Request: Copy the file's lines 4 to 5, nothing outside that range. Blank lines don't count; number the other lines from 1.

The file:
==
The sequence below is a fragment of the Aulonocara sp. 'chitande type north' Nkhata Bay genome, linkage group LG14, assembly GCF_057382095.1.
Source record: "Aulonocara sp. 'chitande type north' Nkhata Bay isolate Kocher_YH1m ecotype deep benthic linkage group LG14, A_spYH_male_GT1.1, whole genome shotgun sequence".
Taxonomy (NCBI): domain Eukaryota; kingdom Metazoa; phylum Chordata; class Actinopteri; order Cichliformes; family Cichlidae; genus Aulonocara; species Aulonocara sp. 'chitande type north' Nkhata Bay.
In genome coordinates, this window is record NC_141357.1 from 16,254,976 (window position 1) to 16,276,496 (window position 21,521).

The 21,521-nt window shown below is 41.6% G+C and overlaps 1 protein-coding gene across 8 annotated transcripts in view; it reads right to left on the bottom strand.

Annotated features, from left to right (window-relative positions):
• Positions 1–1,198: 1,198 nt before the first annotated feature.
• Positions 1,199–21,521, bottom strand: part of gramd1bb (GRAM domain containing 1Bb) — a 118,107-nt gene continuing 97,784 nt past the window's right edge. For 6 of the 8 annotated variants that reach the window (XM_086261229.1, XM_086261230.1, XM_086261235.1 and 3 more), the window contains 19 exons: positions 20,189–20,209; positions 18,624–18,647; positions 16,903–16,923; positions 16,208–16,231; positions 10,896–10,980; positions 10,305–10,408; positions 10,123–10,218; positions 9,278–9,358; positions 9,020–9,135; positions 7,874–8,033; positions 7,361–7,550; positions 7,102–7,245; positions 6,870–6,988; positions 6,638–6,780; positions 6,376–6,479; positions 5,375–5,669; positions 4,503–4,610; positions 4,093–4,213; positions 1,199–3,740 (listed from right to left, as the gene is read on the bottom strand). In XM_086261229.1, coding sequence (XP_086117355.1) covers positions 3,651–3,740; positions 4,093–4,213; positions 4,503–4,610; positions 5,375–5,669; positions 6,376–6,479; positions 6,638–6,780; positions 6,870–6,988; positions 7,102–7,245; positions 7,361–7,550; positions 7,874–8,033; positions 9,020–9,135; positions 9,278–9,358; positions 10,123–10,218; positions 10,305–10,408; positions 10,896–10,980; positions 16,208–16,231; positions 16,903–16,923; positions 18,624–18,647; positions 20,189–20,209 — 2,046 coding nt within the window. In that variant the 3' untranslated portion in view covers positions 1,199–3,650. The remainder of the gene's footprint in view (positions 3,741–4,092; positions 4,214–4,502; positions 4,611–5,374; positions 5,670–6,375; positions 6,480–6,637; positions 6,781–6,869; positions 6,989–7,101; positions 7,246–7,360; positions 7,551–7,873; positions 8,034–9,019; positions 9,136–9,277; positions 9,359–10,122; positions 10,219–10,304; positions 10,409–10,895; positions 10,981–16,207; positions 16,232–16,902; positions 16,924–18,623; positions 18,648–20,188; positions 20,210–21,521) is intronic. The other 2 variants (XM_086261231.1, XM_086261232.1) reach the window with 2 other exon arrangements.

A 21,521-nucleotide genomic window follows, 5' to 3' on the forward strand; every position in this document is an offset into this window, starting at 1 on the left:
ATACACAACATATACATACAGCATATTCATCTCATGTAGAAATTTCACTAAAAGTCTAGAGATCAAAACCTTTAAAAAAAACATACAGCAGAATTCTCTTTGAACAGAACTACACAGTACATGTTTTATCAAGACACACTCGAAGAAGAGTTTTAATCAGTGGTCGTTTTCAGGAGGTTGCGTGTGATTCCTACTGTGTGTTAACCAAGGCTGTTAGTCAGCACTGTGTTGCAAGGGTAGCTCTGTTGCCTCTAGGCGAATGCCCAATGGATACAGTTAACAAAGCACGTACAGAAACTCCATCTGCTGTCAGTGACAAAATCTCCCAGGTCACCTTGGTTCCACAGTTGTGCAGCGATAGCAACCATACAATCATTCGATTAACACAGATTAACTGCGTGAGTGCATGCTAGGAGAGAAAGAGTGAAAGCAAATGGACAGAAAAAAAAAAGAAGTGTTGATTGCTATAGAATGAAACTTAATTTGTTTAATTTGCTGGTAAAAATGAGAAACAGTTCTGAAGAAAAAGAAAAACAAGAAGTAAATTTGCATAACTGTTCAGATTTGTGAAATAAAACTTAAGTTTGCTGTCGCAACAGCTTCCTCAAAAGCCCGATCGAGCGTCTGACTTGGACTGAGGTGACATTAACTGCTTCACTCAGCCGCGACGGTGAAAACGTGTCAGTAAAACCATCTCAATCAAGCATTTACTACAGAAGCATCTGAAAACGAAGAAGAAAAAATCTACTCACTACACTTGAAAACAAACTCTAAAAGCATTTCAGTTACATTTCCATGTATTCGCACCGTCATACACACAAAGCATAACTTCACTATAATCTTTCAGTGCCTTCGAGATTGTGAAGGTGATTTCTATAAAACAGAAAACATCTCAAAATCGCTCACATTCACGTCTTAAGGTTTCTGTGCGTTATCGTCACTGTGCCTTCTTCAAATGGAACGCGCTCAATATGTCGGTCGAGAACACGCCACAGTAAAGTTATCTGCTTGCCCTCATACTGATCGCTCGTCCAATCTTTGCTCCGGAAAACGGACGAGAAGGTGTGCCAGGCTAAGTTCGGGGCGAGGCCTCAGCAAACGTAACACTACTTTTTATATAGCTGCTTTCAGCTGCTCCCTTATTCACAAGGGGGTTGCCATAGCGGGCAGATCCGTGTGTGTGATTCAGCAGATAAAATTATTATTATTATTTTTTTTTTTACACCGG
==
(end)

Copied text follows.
In genome coordinates, this window is record NC_141357.1 from 16,254,976 (window position 1) to 16,276,496 (window position 21,521).

The 21,521-nt window shown below is 41.6% G+C and overlaps 1 protein-coding gene across 8 annotated transcripts in view; it reads right to left on the bottom strand.